Honey Bee Swarm Rescue

You just noticed what appears to be a honeybee swarm. You have read in the newspapers, or seen on TV, stories about how the US honeybee population is seriously dwindling and you want to call a beekeeper to capture the swarm. Congratulations for your concern. If not captured, it is likely that the bees will not have enough time to establish a new home with enough honey stored for the coming long, cold winter months when they will need this stored food to keep warm (honey bees do not hibernate).

Swarms are colonies of honeybees that are in transition from their overcrowded home to a new residence. Normally they are found hanging in clusters from tree limbs, a fence post or any place where the swarm can gather around the Queen while scouts are sent out to look for a more permanent home. A swarm will only be in place for a few hours to a day or so and will disappear just as quickly as it arrived. Generally these honeybees are very docile and usually will not sting. When honeybees swarm they gorge themselves with honey before leaving the hive which makes it very hard for them to double over and sting.

Before calling a beekeeper, let's make certain that you have a swarm of honeybees, which need to be captured, and not a nest of yellow jackets, wasps, bumblebees or hornets. A beekeeper is not equipped to remove or exterminate other bees.

Time of Year - Swarms typically occur from late April until mid-July, but almost never in the late summer or fall.

Cluster Appearance - A honeybee swarm can be described as a compact cluster of bees, as small as a grapefruit, to as large as a basketball. Swarms also appear suddenly - you may have seen them settle onto the branch or bush. No nest materials will be seen or found.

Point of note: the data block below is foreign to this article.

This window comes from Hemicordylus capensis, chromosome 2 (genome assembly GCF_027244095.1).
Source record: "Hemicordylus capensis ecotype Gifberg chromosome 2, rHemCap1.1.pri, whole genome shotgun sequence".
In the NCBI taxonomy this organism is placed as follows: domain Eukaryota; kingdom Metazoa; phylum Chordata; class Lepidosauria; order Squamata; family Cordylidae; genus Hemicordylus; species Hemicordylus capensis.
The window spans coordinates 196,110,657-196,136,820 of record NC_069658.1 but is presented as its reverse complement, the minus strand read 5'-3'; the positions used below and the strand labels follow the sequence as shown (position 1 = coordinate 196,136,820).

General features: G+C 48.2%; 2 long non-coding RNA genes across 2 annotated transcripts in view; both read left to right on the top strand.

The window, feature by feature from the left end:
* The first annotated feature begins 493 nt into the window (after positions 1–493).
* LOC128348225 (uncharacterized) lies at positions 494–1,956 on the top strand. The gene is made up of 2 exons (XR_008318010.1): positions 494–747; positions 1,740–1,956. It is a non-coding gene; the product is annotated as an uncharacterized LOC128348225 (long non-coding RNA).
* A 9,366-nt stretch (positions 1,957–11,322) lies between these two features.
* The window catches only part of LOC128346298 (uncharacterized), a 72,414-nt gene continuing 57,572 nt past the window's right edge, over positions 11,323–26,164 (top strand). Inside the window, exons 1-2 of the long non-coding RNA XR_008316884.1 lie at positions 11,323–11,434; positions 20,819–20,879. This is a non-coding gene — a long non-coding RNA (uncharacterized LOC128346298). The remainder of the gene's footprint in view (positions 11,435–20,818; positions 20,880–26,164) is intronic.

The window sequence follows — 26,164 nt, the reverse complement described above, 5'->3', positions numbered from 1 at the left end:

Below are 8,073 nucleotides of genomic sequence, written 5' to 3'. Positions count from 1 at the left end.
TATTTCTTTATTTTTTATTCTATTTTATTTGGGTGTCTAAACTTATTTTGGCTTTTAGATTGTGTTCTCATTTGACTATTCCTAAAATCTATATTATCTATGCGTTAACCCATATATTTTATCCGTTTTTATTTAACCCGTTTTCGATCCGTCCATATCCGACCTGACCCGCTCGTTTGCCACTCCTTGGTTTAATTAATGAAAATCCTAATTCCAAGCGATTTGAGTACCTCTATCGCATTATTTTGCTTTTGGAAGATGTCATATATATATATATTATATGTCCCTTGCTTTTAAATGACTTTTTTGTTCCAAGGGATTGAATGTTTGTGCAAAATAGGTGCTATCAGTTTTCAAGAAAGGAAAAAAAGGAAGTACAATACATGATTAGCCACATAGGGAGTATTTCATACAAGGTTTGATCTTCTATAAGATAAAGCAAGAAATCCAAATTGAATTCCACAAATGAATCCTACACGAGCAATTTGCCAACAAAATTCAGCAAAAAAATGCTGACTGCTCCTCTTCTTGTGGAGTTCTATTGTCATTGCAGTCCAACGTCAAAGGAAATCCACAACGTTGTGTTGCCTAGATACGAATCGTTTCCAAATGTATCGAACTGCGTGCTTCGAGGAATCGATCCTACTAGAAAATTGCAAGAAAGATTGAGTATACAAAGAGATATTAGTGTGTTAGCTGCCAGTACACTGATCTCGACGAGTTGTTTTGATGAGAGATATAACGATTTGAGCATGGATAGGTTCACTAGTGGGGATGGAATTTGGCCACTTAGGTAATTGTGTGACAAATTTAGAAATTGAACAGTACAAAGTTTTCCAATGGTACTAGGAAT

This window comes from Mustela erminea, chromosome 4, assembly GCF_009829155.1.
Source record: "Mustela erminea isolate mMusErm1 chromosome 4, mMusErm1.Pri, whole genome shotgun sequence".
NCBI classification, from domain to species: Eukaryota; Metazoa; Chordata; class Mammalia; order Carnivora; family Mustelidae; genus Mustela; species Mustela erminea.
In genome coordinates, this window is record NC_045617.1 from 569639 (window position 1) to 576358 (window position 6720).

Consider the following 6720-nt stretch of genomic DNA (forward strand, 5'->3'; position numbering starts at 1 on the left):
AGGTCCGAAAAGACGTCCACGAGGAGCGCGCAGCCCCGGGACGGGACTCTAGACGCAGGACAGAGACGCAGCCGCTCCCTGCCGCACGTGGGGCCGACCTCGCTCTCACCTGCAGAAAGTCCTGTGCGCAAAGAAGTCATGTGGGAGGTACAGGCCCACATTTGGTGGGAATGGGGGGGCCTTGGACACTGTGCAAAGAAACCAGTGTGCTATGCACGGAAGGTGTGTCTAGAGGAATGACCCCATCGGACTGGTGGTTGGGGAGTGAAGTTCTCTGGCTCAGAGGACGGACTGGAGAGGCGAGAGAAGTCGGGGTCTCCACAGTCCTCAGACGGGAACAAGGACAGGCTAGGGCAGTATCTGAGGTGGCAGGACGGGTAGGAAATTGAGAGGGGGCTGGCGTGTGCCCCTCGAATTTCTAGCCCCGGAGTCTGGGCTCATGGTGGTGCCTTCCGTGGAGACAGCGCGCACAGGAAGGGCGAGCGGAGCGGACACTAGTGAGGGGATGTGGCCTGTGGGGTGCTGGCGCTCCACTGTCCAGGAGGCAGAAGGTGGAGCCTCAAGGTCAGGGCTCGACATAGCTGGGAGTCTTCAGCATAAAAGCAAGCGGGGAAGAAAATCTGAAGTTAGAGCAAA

Note: Most beekeepers are willing to travel to all counties surrounding Carroll. We listed their location area for reference only.

Honeybee Swarm in a Tree Honeybee Swarm in a Tree Honeybee Swarm in a Tree
Bee Appearance - Honeybees are golden, brown, or even gray in appearance and they are furry with stripes on their abdomen. Honeybee Closeup Photo
Yellow Jackets are sometimes mistaken for honeybees. Yellow jackets are yellow and have no fur.
Yellow Jacket Yellow Jacket

When calling the beekeeper, be prepared to answer some questions:

  • How high is the swarm from the ground?
  • Can it be reached using a 6 foot step ladder?
  • Is the area level enough to secure a ladder?
  • Is the swarm on the end of a tree limb?
  • How long has the swarm been there?
  • Do you have any ladders?

If you find a swarm of bees it is important to contact a beekeeper immediately!

Note: Most beekeepers are willing to travel to all counties surrounding Carroll. We listed their location area for reference only.

Beekeeper Contact List
Name Phone Location
Larry Truchon 410-207-4639 Finksburg/Westminster
Fred Sypher 443-564-3496 South of Westminster
Gary Pohlner 443-271-2047 Manchester
David Mulder 410-239-6938 Northern Carroll County
Steve McDaniel 443-507-6367 Manchester
Bill Hemelt 443-375-0858 or 410-876-1357 Finksburg
Allen Hayes 410-489-2835 Woodbine/Mt Airy
John Hammersla 240-446-8635 Mt Airy
Chris Gunther 443-340-8159 Sykesville/Eldersburg
Larry Fritz 410-804-7652 South of Westminster
James & Mary Doane 301-997-8707 New Windsor/Libertytown
Mike Davidson 443-244-1350 Manchester/Hampstead
Brad Criddle 410-751-9220 or 410-935-7260 Finksburg